Cardiovascular Business News sat down with Michael Reitermann, CEO of Siemens Healthcare in the U.S., at ACC.10 to discuss the challenges and solutions regarding the U.S. healthcare market.
Cardiovascular Business News ( CVB): What is the most pressing challenge facing U.S. cardiologists and how has Siemens addressed it?
Michael Reitermann: One challenge that everybody faces in healthcare is the pressure to contain costs and how that can be translated to doing more procedures with less resources. We address it with workflow improvements, whether it's ultrasound where we have ways to accelerate the acquisition of echocardiography exams or with CT where we have fast-acquisition technology that allows patients to be scanned without beta blockers.
Regarding coronary CT angiography (CCTA), we are in the process of releasing a product that reduces post-processing of the images to about five minutes.
CVB: What solutions do you offer on the information management side?
Reitermann: We have a web-enabled CVIS that does not require practices and departments to invest in a lot of hardware. We have streamlined our reporting templates to reduce reporting time and have made it easier for department managers to record and collate departmental metrics, such as door-to-balloon times and procedure times. We call it our executive portal and it requires no intervention from the departmental manager.
CVB: One of the ways practices and hospitals are looking to expand their service line is by incorporating a hybrid OR into their workflow. What can you offer hospitals who want to build a hybrid OR?
Reitermann: We believe that one of the primary applications for our Artis zeego robotic c-arm is for the OR. If during a valve replacement, for example, the surgeons need to take over, the system slides out of the way. We also have harnessed the tubing apparatus in a retractable device that can be moved out of the way, so there is nothing mounted on the ceiling.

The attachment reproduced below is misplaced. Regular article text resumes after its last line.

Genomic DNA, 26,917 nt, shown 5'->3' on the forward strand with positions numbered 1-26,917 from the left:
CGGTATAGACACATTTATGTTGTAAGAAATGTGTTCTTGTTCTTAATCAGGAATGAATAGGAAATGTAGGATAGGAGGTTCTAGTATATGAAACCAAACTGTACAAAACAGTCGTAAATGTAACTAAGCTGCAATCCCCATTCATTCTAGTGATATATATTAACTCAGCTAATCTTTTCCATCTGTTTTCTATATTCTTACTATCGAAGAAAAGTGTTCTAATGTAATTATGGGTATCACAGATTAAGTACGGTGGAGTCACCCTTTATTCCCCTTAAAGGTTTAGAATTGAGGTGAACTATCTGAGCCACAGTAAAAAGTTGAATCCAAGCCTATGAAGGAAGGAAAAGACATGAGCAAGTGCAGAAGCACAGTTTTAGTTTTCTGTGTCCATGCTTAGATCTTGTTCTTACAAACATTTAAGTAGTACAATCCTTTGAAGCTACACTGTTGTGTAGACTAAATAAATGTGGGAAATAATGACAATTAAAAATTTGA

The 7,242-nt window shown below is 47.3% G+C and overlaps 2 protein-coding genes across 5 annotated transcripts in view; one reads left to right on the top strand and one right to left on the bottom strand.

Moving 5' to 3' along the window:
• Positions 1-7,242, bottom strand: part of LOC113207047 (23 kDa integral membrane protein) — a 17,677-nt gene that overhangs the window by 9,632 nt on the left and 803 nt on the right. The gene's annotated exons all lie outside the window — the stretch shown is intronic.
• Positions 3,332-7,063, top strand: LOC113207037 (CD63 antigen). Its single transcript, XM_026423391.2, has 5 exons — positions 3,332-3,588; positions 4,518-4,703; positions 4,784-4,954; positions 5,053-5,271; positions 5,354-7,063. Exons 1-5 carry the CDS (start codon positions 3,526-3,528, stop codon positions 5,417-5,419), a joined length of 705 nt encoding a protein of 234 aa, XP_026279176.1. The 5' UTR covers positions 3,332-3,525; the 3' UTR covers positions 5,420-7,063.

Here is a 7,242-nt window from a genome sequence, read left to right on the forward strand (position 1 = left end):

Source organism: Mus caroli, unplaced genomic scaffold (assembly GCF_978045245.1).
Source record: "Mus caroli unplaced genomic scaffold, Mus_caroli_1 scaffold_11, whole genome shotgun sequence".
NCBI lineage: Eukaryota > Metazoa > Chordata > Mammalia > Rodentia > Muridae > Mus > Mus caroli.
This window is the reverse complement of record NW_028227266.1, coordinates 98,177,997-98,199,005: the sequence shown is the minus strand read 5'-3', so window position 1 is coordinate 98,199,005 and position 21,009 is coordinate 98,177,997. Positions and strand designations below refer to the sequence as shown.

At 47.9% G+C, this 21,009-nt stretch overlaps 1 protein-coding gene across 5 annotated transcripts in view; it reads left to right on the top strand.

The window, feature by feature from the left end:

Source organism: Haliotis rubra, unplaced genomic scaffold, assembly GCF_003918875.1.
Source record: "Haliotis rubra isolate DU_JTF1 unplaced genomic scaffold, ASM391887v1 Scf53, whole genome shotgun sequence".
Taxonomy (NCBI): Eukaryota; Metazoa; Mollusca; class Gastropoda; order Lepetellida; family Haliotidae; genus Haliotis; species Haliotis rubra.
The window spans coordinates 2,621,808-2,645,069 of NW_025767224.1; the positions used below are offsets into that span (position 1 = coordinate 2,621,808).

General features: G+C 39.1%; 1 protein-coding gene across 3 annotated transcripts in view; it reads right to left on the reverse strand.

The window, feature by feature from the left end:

Also, our Dyna CT is the hybrid solution to biplane imaging. Particularly with children, it is possible with Dyna CT to give one injection of 30 ml of contrast and have as many angles imaged as you want.
Going forward, we will see many more patients with complex disease states. The hybrid OR will be integral for interventionalists to work together with surgeons.
CVB: There has been a lot of talk about radiation exposure, particularly from CT imaging. Can you tell me about some of the initiatives by Siemens to address this issue?
Reitermann: We are focused on minimizing radiation dose during each exam. With the Somotom Definition Flash CT scanner, for example, we can routinely perform exams at sub-1 mSv exposure—less than one second and less than 1 mSv. There are many technological advancements that led to those values. One is the dual-source technology where you have two tubes and two detector elements combined into one, which allows the capture of the heart without motion artifacts and without giving patients beta blockers.
Routinely, everybody can under certain circumstances produce cardiac CTA exams with less than one mSv. One question is: Can I do it with 70 percent of my patients? We make it easy to achieve sub-mSv scanning by allowing our RIS to send optimal dose settings to the CT scanner based on the patient information.
We are convinced we can do it routinely. In fact, we have a web site www.siemens.com/low-dose called “Worldwide Dose Counter – Live Statistics for the Somatom Definition Flash CT scanner” where the dose of each cardiac scan from the Flash scanner is recorded. The last time I checked, we had more than 10,000 cardiac scans with an average dose or 0.85 mSv. We truly believe in our technology, otherwise we wouldn't put that information on a website for everyone to see.